Smith v. Mount Nittany Medical Center Health Services, Inc. et al

Filing 51

ORDER: IT IS HEREBY ORDERED that: Plaintiff's deposition speaks for itself, and she is EXCUSED from appearing personally at the Court's 6/8/2017 argument. In addition to the motions listed in this Court's 5/8/2017 Scheduling Order, the Court will also ask Plaintiff's Counsel at the time of the oral argument whether counsel failed to conduct a reasonable inquiry into the applicable law and factual contentions, as required by Federal Rule of Civil Procedure 11. Signed by Honorable Matthew W. Brann on 6/6/2017. (See Order for further details.)(jn)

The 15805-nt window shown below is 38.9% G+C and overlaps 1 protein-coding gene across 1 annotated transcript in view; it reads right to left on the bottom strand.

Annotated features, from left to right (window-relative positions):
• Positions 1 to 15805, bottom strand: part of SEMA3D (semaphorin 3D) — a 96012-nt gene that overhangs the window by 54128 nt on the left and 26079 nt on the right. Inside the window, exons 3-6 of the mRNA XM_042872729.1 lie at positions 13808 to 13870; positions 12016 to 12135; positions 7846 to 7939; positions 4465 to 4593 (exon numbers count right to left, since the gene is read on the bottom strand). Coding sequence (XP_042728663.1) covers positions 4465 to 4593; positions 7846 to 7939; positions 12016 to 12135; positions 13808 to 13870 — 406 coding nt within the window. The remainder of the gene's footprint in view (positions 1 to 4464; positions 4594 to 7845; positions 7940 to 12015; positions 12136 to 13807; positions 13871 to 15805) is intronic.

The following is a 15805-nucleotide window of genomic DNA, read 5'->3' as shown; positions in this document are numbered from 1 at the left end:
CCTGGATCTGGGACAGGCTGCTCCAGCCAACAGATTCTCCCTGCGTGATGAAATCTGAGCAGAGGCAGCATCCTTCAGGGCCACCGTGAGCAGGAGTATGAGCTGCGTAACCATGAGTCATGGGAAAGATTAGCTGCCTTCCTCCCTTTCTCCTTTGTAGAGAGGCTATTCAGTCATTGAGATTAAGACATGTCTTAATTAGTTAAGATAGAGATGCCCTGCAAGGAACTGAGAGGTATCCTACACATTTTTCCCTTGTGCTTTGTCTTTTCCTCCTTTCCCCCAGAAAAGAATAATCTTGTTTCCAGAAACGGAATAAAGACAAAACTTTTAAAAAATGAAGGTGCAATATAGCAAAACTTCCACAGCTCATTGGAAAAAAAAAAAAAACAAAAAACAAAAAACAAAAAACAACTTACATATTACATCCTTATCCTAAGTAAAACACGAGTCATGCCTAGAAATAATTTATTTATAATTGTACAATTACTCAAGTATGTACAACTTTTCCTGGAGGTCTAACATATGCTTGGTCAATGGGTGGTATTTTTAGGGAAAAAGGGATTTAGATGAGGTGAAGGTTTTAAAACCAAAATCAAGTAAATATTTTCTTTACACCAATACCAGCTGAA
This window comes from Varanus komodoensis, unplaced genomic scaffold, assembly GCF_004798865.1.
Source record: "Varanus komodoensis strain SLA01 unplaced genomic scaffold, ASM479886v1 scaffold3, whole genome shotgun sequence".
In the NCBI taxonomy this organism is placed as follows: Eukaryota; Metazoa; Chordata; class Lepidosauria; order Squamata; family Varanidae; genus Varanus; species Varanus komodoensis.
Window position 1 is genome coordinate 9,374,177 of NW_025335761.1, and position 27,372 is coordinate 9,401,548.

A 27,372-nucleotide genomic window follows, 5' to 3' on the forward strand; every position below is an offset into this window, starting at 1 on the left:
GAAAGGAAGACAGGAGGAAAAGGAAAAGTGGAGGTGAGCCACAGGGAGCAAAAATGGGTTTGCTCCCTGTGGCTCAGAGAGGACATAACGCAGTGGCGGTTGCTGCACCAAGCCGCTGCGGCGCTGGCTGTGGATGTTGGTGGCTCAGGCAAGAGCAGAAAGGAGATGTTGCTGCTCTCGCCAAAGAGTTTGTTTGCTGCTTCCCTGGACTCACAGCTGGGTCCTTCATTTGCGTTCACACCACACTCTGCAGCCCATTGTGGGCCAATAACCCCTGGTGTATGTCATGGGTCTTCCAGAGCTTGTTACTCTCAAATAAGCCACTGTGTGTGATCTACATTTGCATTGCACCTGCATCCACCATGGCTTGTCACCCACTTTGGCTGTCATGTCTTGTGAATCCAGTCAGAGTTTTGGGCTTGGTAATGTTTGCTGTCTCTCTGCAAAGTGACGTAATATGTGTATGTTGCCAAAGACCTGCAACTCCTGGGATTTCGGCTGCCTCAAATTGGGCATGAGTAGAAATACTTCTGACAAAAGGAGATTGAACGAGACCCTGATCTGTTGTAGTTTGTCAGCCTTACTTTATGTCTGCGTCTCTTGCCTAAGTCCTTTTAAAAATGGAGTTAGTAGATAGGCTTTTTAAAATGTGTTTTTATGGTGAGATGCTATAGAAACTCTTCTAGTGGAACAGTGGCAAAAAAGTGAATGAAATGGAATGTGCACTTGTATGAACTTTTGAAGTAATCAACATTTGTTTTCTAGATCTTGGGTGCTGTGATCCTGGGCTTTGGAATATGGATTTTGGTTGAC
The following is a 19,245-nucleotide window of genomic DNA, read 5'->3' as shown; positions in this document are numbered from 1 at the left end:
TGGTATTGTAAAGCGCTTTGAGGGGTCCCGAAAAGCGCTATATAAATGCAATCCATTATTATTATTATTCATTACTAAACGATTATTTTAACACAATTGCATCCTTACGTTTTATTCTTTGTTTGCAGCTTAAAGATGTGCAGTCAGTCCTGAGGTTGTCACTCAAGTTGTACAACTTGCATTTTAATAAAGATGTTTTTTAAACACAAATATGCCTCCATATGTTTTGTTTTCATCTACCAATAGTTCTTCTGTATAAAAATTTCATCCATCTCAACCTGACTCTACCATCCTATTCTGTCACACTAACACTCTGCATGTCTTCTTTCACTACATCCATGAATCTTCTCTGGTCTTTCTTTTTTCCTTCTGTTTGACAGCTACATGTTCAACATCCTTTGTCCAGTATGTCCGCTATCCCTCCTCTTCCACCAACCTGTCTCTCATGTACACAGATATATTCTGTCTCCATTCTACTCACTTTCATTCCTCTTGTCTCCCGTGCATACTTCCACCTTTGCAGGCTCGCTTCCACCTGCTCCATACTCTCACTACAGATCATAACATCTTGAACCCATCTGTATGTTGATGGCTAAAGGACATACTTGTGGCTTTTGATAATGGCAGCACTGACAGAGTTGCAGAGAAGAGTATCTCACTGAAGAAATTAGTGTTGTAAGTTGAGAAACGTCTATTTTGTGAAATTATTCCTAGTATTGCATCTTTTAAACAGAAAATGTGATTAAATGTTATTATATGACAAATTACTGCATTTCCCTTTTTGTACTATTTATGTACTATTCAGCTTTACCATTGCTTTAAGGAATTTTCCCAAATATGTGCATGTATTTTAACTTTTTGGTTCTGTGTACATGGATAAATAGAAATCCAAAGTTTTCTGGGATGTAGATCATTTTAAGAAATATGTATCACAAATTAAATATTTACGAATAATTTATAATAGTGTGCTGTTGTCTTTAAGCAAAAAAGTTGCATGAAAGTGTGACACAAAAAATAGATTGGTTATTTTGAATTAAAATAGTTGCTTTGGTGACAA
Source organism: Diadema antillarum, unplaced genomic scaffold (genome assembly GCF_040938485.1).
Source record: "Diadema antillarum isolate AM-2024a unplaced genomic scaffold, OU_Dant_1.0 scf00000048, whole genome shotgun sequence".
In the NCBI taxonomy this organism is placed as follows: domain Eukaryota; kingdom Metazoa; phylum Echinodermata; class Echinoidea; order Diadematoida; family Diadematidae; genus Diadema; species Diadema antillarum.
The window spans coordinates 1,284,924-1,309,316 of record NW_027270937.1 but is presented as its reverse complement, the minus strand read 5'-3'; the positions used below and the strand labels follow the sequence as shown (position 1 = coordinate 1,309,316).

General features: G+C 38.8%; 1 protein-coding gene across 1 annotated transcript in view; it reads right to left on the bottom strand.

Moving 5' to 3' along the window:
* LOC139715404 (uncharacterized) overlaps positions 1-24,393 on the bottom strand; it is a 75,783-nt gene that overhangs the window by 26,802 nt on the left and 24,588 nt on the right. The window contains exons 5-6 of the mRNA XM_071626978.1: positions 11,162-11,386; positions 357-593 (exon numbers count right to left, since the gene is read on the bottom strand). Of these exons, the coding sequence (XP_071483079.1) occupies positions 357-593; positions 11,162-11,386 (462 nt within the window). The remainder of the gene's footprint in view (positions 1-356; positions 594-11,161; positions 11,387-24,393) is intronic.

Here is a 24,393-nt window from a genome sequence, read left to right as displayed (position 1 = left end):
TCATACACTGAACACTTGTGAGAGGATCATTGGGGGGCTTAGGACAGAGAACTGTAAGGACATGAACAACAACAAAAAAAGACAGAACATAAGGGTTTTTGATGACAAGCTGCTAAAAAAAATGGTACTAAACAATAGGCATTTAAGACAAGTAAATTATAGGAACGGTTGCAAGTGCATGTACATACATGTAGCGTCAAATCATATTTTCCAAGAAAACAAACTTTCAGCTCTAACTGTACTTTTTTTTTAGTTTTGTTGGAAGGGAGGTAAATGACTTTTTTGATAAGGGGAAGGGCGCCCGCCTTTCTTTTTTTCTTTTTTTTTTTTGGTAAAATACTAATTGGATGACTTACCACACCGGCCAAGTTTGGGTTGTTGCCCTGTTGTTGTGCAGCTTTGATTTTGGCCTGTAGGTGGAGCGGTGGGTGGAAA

Download PDF